Baby and toddler health
The first few years of your child's life are vital and the decisions that you make now will have long lasting effects on their health and wellbeing.
There's lots of services on offer to help you give your little one the best possible start in life.
When a baby is born there are a range of routine health checks and tests that will take place in the first six weeks. These include:
- a physical examination
- a hearing test
- a blood test (taken from the baby's heel).
Find out more about the checks on the NHS newborn screening (opens in a new window) page.
When you choose to breastfeed, you make an investment in your baby's future. Breastfeeding also protects you and your baby's health.
We support a variety of initiatives to help you get the advice and support that you need.
The Breastfeeding Peer Support Service offers support and advice to mothers to help establish a breast feeding routine. This involves visits to mothers during pregnancy and after birth until breastfeeding is established.
To find out more about the peer support service, or for more local help and support, visit Breastfeeding Family Online (opens in a new window).
Our children's service and health visitors have achieved UNICEF Level 3 Baby Friendly Accreditation. This involves implementing Baby Friendly standards, and requires being externally assessed by UNICEF which involves interviewing mothers about the care they have received and reviewing policies, guidance and internal audits.
We also run a programme that enables businesses to sign up to be breastfeeding friendly. Find out more about the awards on our breastfeeding welcome here award page.
Healthy child programme
We make sure services are available to offer every family a programme of screening tests, developmental reviews, information and support for parenting and help making healthy choices.
This is part of the nationwide Healthy Child Programme (opens in a new window). Health visitors lead on delivering this in partnership along with other services.
Health visitors are qualified nurses or midwives who have completed specialist training in public health for children, young people and families.
Health visitors, along with school nurses, are responsible for helping to improve the health of parents, children and young people.
They lead on the Healthy Child Programme (opens in a new window), a government programme developed to improve the health and well-being of children under the age of five.
Find out more about the work that Derbyshire health visitors (opens in a new window) do, or visit the Derbyshire Health Visiting Service Facebook page (opens in a new window).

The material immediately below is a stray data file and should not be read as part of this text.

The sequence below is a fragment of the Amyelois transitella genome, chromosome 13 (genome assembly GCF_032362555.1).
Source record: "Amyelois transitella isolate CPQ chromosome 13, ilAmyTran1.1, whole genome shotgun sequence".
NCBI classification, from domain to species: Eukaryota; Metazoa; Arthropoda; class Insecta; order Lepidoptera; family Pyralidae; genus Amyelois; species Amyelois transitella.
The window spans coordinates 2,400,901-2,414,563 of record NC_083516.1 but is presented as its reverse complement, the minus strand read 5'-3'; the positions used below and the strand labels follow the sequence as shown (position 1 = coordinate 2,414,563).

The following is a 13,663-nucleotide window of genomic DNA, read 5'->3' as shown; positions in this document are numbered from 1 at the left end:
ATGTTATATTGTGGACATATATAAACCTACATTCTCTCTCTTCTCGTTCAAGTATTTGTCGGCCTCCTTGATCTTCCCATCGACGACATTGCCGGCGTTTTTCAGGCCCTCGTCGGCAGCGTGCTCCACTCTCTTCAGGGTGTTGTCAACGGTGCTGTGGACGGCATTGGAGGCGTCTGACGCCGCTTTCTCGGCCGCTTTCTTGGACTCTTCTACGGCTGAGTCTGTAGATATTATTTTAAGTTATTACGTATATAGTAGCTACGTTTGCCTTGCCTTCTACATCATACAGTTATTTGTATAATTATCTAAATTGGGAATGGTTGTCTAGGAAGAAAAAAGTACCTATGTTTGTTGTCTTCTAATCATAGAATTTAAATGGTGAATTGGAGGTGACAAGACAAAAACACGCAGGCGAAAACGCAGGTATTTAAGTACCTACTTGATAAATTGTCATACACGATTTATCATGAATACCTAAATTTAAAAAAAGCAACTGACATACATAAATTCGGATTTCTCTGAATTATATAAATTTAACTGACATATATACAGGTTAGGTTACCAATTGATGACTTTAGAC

These are the vaccinations that are routinely offered free to all children in the UK. These are given by your GP and include polio, diphtheria, rotavirus and the MMR jab.
Children who are at increased risk of certain diseases may also be offered additional vaccinations.
Parents with worries or queries about any aspect of their child's immunisations should discuss them with their doctor, health visitor or practice nurse.
You can see the full list of childhood immunisations and when they are given at NHS Choices website (opens in a new window).
Read more about the importance of childhood vaccinations at the gov.uk website (opens in a new window).
First 1001 days
A baby's brain development is shaped by its earliest experiences and these can have a lifelong impact on that child's mental and emotional health. That's why the time between conception and two years of age is vital to a child's health and wellbeing. This is classed as the 1001 critical days.
If a baby's development falls behind the norm during this time it's more likely to fall even further behind in subsequent years.
Every child deserves a chance to lead a healthy and fulfilling life and, with the right kind of help, there is every opportunity for all children to achieve their full potential.
You can find out more information in the related documents section of this page.
Parenting can be tough and there are a number of reasons why you might extra help sometimes.
Getting the right information and advice at the right time can really help. Find out what support we can offer on our family support pages.
You can also find local help and support on a range of issues at your nearest children's centre.Our centres provide advice on things like early education, childcare, health services and information on a wide variety of other services.
The following document is in Portable Document Format (PDF). You can download software to view PDF documents for free from the Adobe website (opens in a new window)